• Someone you trust and who knows you well

  • Willing to talk about your wishes ahead of time

  • Willing to speak up for you in the future, even if it is difficult

  • Someone who respects your wishes even if they have different opinions

  • Able to come to your home, hospital, or care facility

Your health care representative might need to handle a disagreement. For example, a family member might disagree with your doctor. In that case, your health care representative would express your wishes to the people who disagree.

Consider choosing a second health care representative, too. This person can help if the first person cannot.

After you choose your health care representative, fill out your state's health care representative form. Sign it, have it witnessed or notarized, and give your doctor a copy.

Making decisions for urgent or emergency care

In an emergency situation, things can happen very quickly. Your health care representative may not be present to give direction. While you cannot plan for everything, you can let your health care team know what kind of care you want in urgent or emergency care. You can record what you want to happen in this kind of situation using physician orders for life-sustaining treatment (POLST) and, if wanted, a do-not-resuscitate order (DNR).

Physician orders for life-sustaining treatment (POLST). A POLST is a medical order that addresses the type of care you would like in an emergency situation. This includes important information about the level of care you want in an emergency situation. It gives more detailed information about your wishes than a DNR (see below). A POLST must be filled out with the help of a health care professional who can guide you in the context of any serious illness you may have.

You can indicate in a POLST if you want:

  • Full treatment. The health care team will use all medically effective treatments to try to sustain life. This includes medical and surgical treatments, intensive care, and a breathing machine (ventilator) if necessary.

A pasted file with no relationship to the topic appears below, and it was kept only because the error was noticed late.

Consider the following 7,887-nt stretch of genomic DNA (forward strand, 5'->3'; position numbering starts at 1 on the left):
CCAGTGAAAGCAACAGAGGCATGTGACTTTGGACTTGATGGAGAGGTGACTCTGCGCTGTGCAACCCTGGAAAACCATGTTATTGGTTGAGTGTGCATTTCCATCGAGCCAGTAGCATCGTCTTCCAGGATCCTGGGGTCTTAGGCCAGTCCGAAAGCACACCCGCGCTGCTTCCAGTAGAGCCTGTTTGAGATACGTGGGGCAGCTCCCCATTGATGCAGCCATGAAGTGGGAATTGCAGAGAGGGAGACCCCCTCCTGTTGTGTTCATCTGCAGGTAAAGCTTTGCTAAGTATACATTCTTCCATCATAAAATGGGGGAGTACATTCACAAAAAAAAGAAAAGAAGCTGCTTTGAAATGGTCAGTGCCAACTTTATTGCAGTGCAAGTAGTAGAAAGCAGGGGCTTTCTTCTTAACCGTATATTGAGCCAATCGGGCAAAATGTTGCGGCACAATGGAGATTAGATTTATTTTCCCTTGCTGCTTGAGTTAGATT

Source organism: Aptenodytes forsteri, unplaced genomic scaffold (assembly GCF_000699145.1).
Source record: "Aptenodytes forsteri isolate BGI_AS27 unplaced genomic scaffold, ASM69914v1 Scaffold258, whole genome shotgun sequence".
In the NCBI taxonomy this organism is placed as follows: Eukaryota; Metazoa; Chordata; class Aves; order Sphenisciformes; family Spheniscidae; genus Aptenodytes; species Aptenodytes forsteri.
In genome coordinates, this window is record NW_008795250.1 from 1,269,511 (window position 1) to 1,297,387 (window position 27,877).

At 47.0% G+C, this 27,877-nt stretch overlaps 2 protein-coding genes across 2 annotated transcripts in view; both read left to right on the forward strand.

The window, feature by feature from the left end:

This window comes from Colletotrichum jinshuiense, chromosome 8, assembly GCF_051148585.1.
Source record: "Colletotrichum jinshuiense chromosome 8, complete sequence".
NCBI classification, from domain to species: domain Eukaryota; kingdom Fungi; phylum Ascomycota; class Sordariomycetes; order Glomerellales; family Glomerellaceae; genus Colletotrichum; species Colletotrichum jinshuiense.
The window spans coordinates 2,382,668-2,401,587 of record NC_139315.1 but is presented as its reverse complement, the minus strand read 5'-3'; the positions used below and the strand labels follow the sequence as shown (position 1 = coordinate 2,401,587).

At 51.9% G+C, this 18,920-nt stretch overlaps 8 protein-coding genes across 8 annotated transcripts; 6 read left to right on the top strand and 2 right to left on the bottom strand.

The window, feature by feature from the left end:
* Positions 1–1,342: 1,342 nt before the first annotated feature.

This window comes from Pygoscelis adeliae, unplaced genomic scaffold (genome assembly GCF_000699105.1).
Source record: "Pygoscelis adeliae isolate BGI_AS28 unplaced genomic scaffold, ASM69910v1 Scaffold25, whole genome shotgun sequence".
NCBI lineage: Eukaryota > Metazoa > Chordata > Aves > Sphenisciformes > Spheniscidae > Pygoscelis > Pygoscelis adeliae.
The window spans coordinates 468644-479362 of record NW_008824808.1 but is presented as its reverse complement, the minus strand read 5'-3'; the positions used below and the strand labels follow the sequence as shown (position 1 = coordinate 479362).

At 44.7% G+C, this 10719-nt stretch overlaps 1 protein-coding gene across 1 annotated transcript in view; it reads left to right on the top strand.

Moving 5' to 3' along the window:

• Selective treatment. The health care team will attempt to restore function, but avoid intensive care and many resuscitation efforts. You may be transferred to a hospital.

  • Comfort-focused treatment. If you select this, the health care team will make you feel as comfortable as possible and allow a natural death. You will only be transferred to a hospital if they cannot make you comfortable where you are.

On the POLST form, you can also let the health care team know if you want CPR and medically assisted nutrition, like feeding tubes.

In the United States, the POLST form you should use depends on your state. They may be called something else, depending on where you live. You can find a list of the POLST program names here on the National POLST website.

A "do-not-resuscitate" (DNR) order. Another type of medical order that you can keep on file is a "do-not-resuscitate" (DNR) order. A DNR only applies if your heartbeat and breathing stop and you are unresponsive. This directive tells health care professionals that you do not want them to try to start your heartbeat again, called resuscitation, cardiopulmonary resuscitation, or CPR.

If you are considering a DNR, think about if you would want CPR and in what situations. Talk about the possibilities with a member of your health care team if you'd like. CPR rarely works for people with advanced cancer and, if it does work, there may be lasting brain damage. If a person's goal is to live comfortably for as long as possible and then die gently, they may choose a DNR to avoid CPR.

CPR also usually includes a breathing machine called a ventilator. This machine keeps you breathing if you cannot breathe on your own. Some people do not want CPR because they do not want to permanently stay on a ventilator. These are very personal decisions, and different patients make different choices.

Like a POLST, a DNR is a medical order and it must be completed by a member of the health care team.

Can I change my mind about my advance directive, POLST, or DNR?

Yes. You can change your mind about your wishes at any time and make changes to your advance directive, POLST, or DNR. Check the requirements of your state for each of these forms to make the changes. Advance directives and medical orders are available to you so that you can make the best choices for you about your health care. Those choices are always your decision.

Related Resources

Making Decisions About Cancer Treatment

When You and Your Family Differ on Treatment Choices

Advanced Cancer

More Information

National Cancer Institute: Advanced Directives

National Library of Medicine: Do-not-resuscitate order


National POLST Paradigm: POLST and Advance Directives